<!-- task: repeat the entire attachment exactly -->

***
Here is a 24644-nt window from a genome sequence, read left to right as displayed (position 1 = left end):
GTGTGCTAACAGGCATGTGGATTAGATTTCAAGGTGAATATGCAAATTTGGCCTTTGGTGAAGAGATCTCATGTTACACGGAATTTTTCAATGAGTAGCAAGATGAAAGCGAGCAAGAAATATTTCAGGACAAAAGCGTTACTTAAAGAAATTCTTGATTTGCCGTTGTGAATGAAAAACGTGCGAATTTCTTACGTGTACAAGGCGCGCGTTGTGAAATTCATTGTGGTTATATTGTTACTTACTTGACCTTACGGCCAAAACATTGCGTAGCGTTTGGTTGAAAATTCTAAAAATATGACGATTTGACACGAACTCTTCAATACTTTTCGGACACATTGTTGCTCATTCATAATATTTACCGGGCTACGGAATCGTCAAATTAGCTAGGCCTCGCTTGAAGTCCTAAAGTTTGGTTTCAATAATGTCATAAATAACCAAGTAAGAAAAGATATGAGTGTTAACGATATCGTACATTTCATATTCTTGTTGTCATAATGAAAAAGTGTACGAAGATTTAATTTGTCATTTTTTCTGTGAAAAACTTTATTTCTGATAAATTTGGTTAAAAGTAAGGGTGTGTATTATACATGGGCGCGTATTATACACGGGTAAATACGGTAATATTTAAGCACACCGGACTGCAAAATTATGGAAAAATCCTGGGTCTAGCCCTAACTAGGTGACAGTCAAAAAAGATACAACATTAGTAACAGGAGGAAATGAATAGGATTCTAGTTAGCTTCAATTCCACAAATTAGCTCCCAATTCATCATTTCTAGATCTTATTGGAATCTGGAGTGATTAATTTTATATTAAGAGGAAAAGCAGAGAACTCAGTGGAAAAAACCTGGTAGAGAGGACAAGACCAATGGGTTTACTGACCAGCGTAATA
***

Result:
Here is a 24644-nt window from a genome sequence, read left to right as displayed (position 1 = left end):
GTGTGCTAACAGGCATGTGGATTAGATTTCAAGGTGAATATGCAAATTTGGCCTTTGGTGAAGAGATCTCATGTTACACGGAATTTTTCAATGAGTAGCAAGATGAAAGCGAGCAAGAAATATTTCAGGACAAAAGCGTTACTTAAAGAAATTCTTGATTTGCCGTTGTGAATGAAAAACGTGCGAATTTCTTACGTGTACAAGGCGCGCGTTGTGAAATTCATTGTGGTTATATTGTTACTTACTTGACCTTACGGCCAAAACATTGCGTAGCGTTTGGTTGAAAATTCTAAAAATATGACGATTTGACACGAACTCTTCAATACTTTTCGGACACATTGTTGCTCATTCATAATATTTACCGGGCTACGGAATCGTCAAATTAGCTAGGCCTCGCTTGAAGTCCTAAAGTTTGGTTTCAATAATGTCATAAATAACCAAGTAAGAAAAGATATGAGTGTTAACGATATCGTACATTTCATATTCTTGTTGTCATAATGAAAAAGTGTACGAAGATTTAATTTGTCATTTTTTCTGTGAAAAACTTTATTTCTGATAAATTTGGTTAAAAGTAAGGGTGTGTATTATACATGGGCGCGTATTATACACGGGTAAATACGGTAATATTTAAGCACACCGGACTGCAAAATTATGGAAAAATCCTGGGTCTAGCCCTAACTAGGTGACAGTCAAAAAAGATACAACATTAGTAACAGGAGGAAATGAATAGGATTCTAGTTAGCTTCAATTCCACAAATTAGCTCCCAATTCATCATTTCTAGATCTTATTGGAATCTGGAGTGATTAATTTTATATTAAGAGGAAAAGCAGAGAACTCAGTGGAAAAAACCTGGTAGAGAGGACAAGACCAATGGGTTTACTGACCAGCGTAATA